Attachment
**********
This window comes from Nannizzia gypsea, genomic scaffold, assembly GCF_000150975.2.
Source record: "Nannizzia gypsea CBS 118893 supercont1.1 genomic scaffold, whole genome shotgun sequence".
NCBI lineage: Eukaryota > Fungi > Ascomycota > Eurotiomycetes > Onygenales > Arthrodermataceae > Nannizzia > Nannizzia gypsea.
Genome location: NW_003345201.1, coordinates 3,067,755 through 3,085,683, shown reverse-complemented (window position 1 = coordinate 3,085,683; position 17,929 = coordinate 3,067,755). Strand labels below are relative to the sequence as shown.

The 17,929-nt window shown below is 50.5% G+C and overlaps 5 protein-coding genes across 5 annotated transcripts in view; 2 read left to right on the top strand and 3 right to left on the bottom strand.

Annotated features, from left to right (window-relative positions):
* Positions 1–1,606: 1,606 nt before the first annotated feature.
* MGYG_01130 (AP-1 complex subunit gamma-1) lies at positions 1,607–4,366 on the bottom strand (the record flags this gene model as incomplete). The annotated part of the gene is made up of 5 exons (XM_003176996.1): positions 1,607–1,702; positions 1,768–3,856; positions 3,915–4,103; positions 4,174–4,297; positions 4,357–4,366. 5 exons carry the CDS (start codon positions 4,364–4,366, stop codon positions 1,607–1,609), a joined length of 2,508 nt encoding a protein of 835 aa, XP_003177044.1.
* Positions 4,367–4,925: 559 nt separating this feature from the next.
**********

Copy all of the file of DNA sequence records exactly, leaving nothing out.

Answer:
This window comes from Nannizzia gypsea, genomic scaffold, assembly GCF_000150975.2.
Source record: "Nannizzia gypsea CBS 118893 supercont1.1 genomic scaffold, whole genome shotgun sequence".
NCBI lineage: Eukaryota > Fungi > Ascomycota > Eurotiomycetes > Onygenales > Arthrodermataceae > Nannizzia > Nannizzia gypsea.
Genome location: NW_003345201.1, coordinates 3,067,755 through 3,085,683, shown reverse-complemented (window position 1 = coordinate 3,085,683; position 17,929 = coordinate 3,067,755). Strand labels below are relative to the sequence as shown.

The 17,929-nt window shown below is 50.5% G+C and overlaps 5 protein-coding genes across 5 annotated transcripts in view; 2 read left to right on the top strand and 3 right to left on the bottom strand.

Annotated features, from left to right (window-relative positions):
* Positions 1–1,606: 1,606 nt before the first annotated feature.
* MGYG_01130 (AP-1 complex subunit gamma-1) lies at positions 1,607–4,366 on the bottom strand (the record flags this gene model as incomplete). The annotated part of the gene is made up of 5 exons (XM_003176996.1): positions 1,607–1,702; positions 1,768–3,856; positions 3,915–4,103; positions 4,174–4,297; positions 4,357–4,366. 5 exons carry the CDS (start codon positions 4,364–4,366, stop codon positions 1,607–1,609), a joined length of 2,508 nt encoding a protein of 835 aa, XP_003177044.1.
* Positions 4,367–4,925: 559 nt separating this feature from the next.